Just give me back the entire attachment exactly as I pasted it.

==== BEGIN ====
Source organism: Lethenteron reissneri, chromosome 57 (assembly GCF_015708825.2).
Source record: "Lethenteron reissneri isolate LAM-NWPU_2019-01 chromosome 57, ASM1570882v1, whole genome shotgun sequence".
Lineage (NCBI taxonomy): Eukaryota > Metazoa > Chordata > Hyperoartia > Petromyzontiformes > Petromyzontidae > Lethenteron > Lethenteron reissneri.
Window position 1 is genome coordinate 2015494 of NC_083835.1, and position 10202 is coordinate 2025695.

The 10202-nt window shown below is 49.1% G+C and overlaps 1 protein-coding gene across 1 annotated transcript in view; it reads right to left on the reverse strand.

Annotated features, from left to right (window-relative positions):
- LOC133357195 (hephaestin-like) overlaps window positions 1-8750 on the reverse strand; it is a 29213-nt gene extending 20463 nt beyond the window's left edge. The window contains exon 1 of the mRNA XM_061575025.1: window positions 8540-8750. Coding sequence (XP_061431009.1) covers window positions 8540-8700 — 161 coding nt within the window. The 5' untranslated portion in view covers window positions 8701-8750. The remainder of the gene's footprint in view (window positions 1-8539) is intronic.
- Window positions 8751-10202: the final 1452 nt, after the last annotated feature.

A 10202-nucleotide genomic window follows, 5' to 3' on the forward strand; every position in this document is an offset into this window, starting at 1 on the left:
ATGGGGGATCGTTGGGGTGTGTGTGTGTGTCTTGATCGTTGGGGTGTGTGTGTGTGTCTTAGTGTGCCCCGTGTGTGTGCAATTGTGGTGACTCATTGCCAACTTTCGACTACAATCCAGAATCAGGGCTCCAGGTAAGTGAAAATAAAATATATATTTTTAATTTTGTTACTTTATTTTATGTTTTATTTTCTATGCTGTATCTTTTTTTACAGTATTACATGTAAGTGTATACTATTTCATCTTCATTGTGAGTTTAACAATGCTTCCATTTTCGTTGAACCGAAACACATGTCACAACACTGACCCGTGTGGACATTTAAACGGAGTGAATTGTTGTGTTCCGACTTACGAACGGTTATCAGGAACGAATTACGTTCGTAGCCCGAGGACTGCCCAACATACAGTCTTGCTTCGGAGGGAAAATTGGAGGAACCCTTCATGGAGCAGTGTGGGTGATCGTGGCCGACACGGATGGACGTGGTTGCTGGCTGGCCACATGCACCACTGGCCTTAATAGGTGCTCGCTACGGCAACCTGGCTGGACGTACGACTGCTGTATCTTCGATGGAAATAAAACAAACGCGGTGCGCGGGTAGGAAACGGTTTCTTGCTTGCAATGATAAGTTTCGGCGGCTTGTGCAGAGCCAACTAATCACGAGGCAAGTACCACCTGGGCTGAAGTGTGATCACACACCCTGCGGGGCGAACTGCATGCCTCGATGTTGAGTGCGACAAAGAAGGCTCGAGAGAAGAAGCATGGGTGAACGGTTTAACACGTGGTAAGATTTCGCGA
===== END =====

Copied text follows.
Source organism: Lethenteron reissneri, chromosome 57 (assembly GCF_015708825.2).
Source record: "Lethenteron reissneri isolate LAM-NWPU_2019-01 chromosome 57, ASM1570882v1, whole genome shotgun sequence".
Lineage (NCBI taxonomy): Eukaryota > Metazoa > Chordata > Hyperoartia > Petromyzontiformes > Petromyzontidae > Lethenteron > Lethenteron reissneri.
Window position 1 is genome coordinate 2015494 of NC_083835.1, and position 10202 is coordinate 2025695.

The 10202-nt window shown below is 49.1% G+C and overlaps 1 protein-coding gene across 1 annotated transcript in view; it reads right to left on the reverse strand.

Annotated features, from left to right (window-relative positions):
- LOC133357195 (hephaestin-like) overlaps window positions 1-8750 on the reverse strand; it is a 29213-nt gene extending 20463 nt beyond the window's left edge. The window contains exon 1 of the mRNA XM_061575025.1: window positions 8540-8750. Coding sequence (XP_061431009.1) covers window positions 8540-8700 — 161 coding nt within the window. The 5' untranslated portion in view covers window positions 8701-8750. The remainder of the gene's footprint in view (window positions 1-8539) is intronic.
- Window positions 8751-10202: the final 1452 nt, after the last annotated feature.

A 10202-nucleotide genomic window follows, 5' to 3' on the forward strand; every position in this document is an offset into this window, starting at 1 on the left:
ATGGGGGATCGTTGGGGTGTGTGTGTGTGTCTTGATCGTTGGGGTGTGTGTGTGTGTCTTAGTGTGCCCCGTGTGTGTGCAATTGTGGTGACTCATTGCCAACTTTCGACTACAATCCAGAATCAGGGCTCCAGGTAAGTGAAAATAAAATATATATTTTTAATTTTGTTACTTTATTTTATGTTTTATTTTCTATGCTGTATCTTTTTTTACAGTATTACATGTAAGTGTATACTATTTCATCTTCATTGTGAGTTTAACAATGCTTCCATTTTCGTTGAACCGAAACACATGTCACAACACTGACCCGTGTGGACATTTAAACGGAGTGAATTGTTGTGTTCCGACTTACGAACGGTTATCAGGAACGAATTACGTTCGTAGCCCGAGGACTGCCCAACATACAGTCTTGCTTCGGAGGGAAAATTGGAGGAACCCTTCATGGAGCAGTGTGGGTGATCGTGGCCGACACGGATGGACGTGGTTGCTGGCTGGCCACATGCACCACTGGCCTTAATAGGTGCTCGCTACGGCAACCTGGCTGGACGTACGACTGCTGTATCTTCGATGGAAATAAAACAAACGCGGTGCGCGGGTAGGAAACGGTTTCTTGCTTGCAATGATAAGTTTCGGCGGCTTGTGCAGAGCCAACTAATCACGAGGCAAGTACCACCTGGGCTGAAGTGTGATCACACACCCTGCGGGGCGAACTGCATGCCTCGATGTTGAGTGCGACAAAGAAGGCTCGAGAGAAGAAGCATGGGTGAACGGTTTAACACGTGGTAAGATTTCGCGA